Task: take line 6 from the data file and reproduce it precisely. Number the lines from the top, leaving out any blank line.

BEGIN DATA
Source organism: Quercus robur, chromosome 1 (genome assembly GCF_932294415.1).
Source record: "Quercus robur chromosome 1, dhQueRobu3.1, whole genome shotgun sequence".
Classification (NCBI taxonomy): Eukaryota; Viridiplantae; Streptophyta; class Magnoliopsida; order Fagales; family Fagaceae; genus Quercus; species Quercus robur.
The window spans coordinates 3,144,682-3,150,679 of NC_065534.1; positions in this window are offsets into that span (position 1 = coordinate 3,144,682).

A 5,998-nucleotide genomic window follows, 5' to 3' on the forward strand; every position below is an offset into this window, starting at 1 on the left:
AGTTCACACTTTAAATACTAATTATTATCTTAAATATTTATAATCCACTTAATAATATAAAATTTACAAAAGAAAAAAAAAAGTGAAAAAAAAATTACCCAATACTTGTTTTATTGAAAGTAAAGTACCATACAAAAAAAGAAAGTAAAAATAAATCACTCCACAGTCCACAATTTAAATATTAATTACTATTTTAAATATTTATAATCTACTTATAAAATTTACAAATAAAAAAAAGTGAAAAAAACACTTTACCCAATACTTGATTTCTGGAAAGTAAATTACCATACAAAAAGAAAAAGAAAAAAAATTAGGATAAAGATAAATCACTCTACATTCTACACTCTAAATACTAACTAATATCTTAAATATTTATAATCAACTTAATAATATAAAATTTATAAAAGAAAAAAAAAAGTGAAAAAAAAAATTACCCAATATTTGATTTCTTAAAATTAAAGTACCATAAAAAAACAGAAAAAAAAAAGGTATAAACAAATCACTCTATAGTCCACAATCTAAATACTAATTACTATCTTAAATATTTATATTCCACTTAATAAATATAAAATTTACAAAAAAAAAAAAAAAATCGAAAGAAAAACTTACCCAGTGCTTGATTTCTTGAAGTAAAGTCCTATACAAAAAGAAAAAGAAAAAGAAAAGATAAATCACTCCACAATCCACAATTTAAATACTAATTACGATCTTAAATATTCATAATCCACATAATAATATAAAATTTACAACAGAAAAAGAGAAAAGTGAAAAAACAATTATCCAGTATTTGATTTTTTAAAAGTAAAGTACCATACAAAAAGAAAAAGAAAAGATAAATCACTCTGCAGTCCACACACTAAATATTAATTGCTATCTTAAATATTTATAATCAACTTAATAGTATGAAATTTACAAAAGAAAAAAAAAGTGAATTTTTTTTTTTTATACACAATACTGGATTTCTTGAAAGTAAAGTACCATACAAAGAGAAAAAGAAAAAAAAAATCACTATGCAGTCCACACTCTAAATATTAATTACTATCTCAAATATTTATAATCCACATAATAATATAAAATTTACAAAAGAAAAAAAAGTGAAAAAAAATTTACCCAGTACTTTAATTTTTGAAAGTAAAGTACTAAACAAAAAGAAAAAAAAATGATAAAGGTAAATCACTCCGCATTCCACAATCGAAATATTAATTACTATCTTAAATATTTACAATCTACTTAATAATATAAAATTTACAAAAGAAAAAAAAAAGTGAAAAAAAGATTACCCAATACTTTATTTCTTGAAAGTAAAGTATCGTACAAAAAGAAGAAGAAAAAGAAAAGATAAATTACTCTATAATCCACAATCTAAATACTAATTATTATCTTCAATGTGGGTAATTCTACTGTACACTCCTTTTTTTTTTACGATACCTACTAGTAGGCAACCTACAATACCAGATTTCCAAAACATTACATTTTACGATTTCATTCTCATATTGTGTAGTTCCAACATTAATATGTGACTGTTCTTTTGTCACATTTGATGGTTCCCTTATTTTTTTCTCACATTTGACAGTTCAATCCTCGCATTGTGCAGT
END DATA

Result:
AGTTCACACTTTAAATACTAATTATTATCTTAAATATTTATAATCCACTTAATAATATAAAATTTACAAAAGAAAAAAAAAAGTGAAAAAAAAATTACCCAATACTTGTTTTATTGAAAGTAAAGTACCATACAAAAAAAGAAAGTAAAAATAAATCACTCCACAGTCCACAATTTAAATATTAATTACTATTTTAAATATTTATAATCTACTTATAAAATTTACAAATAAAAAAAAGTGAAAAAAACACTTTACCCAATACTTGATTTCTGGAAAGTAAATTACCATACAAAAAGAAAAAGAAAAAAAATTAGGATAAAGATAAATCACTCTACATTCTACACTCTAAATACTAACTAATATCTTAAATATTTATAATCAACTTAATAATATAAAATTTATAAAAGAAAAAAAAAAGTGAAAAAAAAAATTACCCAATATTTGATTTCTTAAAATTAAAGTACCATAAAAAAACAGAAAAAAAAAAGGTATAAACAAATCACTCTATAGTCCACAATCTAAATACTAATTACTATCTTAAATATTTATATTCCACTTAATAAATATAAAATTTACAAAAAAAAAAAAAAAATCGAAAGAAAAACTTACCCAGTGCTTGATTTCTTGAAGTAAAGTCCTATACAAAAAGAAAAAGAAAAAGAAAAGATAAATCACTCCACAATCCACAATTTAAATACTAATTACGATCTTAAATATTCATAATCCACATAATAATATAAAATTTACAACAGAAAAAGAGAAAAGTGAAAAAACAATTATCCAGTATTTGATTTTTTAAAAGTAAAGTACCATACAAAAAGAAAAAGAAAAGATAAATCACTCTGCAGTCCACACACTAAATATTAATTGCTATCTTAAATATTTATAATCAACTTAATAGTATGAAATTTACAAAAGAAAAAAAAAGTGAATTTTTTTTTTTTATACACAATACTGGATTTCTTGAAAGTAAAGTACCATACAAAGAGAAAAAGAAAAAAAAAATCACTATGCAGTCCACACTCTAAATATTAATTACTATCTCAAATATTTATAATCCACATAATAATATAAAATTTACAAAAGAAAAAAAAGTGAAAAAAAATTTACCCAGTACTTTAATTTTTGAAAGTAAAGTACTAAACAAAAAGAAAAAAAAATGATAAAGGTAAATCACTCCGCATTCCACAATCGAAATATTAATTACTATCTTAAATATTTACAATCTACTTAATAATATAAAATTTACAAAAGAAAAAAAAAAGTGAAAAAAAGATTACCCAATACTTTATTTCTTGAAAGTAAAGTATCGTACAAAAAGAAGAAGAAAAAGAAAAGATAAATTACTCTATAATCCACAATCTAAATACTAATTATTATCTTCAATGTGGGTAATTCTACTGTACACTCCTTTTTTTTTTACGATACCTACTAGTAGGCAACCTACAATACCAGATTTCCAAAACATTACATTTTACGATTTCATTCTCATATTGTGTAGTTCCAACATTAATATGTGACTGTTCTTTTGTCACATTTGATGGTTCCCTTATTTTTTTCTCACATTTGACAGTTCAATCCTCGCATTGTGCAGT